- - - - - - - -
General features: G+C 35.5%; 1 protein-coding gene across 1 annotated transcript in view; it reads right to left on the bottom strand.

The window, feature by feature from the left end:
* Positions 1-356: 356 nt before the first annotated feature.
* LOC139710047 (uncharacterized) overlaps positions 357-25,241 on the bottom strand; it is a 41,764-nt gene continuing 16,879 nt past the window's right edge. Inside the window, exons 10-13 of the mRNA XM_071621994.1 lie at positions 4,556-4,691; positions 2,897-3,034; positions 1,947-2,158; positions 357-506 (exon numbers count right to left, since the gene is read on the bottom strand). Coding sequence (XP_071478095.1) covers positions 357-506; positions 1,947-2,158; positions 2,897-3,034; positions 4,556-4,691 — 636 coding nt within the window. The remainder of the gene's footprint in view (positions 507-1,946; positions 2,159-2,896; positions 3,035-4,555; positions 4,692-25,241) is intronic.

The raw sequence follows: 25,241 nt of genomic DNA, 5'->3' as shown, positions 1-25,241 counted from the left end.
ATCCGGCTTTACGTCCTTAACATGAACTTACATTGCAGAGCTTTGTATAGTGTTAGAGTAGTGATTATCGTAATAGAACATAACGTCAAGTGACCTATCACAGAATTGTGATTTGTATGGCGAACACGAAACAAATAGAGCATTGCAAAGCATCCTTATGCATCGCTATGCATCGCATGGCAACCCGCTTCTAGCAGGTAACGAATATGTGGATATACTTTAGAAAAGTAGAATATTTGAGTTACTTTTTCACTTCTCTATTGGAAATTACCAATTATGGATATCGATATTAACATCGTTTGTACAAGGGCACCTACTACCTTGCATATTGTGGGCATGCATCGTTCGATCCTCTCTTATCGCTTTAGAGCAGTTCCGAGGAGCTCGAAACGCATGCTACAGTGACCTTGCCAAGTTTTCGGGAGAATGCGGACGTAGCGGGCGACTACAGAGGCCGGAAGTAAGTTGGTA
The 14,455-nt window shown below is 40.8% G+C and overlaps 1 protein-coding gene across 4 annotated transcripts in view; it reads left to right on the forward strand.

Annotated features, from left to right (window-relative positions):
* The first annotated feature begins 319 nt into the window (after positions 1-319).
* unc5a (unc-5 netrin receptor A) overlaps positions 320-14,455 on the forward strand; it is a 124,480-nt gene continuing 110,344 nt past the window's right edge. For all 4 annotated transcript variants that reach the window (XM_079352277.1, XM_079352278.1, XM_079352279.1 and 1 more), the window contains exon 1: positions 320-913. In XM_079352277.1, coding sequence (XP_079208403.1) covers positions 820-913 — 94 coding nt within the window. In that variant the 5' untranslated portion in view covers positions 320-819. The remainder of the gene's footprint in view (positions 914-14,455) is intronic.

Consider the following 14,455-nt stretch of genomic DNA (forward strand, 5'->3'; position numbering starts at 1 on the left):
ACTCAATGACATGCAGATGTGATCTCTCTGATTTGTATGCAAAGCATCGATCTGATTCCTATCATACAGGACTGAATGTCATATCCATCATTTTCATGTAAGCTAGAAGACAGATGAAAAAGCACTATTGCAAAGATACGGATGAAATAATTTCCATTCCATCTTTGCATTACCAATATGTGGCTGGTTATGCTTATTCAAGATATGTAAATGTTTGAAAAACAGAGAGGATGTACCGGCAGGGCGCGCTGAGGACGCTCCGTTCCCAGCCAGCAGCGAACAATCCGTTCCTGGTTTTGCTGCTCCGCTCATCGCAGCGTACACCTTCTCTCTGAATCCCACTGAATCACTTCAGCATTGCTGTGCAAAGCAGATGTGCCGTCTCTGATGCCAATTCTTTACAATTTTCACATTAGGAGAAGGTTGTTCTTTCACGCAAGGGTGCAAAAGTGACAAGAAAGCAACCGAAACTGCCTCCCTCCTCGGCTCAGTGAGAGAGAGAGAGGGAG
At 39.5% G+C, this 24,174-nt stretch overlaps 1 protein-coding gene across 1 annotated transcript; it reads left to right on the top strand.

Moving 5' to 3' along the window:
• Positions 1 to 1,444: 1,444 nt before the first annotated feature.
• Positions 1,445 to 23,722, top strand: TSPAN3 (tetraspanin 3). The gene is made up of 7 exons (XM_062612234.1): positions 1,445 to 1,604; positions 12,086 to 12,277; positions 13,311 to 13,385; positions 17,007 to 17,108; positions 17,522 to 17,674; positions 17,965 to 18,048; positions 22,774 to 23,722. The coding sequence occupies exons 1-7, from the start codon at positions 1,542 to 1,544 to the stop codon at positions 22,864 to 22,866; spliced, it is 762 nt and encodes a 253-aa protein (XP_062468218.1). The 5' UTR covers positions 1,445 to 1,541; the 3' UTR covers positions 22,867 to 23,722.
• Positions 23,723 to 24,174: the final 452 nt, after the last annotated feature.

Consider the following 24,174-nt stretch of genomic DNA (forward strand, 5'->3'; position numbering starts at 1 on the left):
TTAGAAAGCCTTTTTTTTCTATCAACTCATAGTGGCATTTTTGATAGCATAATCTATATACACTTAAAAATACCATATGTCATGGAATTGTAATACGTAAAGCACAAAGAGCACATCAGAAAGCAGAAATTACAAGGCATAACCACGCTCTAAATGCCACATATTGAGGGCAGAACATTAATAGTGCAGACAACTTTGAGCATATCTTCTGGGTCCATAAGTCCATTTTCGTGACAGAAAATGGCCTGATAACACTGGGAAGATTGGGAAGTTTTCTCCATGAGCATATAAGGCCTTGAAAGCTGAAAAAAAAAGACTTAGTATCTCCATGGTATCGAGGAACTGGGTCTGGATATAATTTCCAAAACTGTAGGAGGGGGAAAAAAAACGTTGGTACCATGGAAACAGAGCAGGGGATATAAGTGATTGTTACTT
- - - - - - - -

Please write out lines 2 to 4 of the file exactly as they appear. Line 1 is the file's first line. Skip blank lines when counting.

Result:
The window, feature by feature from the left end:
* Positions 1-356: 356 nt before the first annotated feature.
* LOC139710047 (uncharacterized) overlaps positions 357-25,241 on the bottom strand; it is a 41,764-nt gene continuing 16,879 nt past the window's right edge. Inside the window, exons 10-13 of the mRNA XM_071621994.1 lie at positions 4,556-4,691; positions 2,897-3,034; positions 1,947-2,158; positions 357-506 (exon numbers count right to left, since the gene is read on the bottom strand). Coding sequence (XP_071478095.1) covers positions 357-506; positions 1,947-2,158; positions 2,897-3,034; positions 4,556-4,691 — 636 coding nt within the window. The remainder of the gene's footprint in view (positions 507-1,946; positions 2,159-2,896; positions 3,035-4,555; positions 4,692-25,241) is intronic.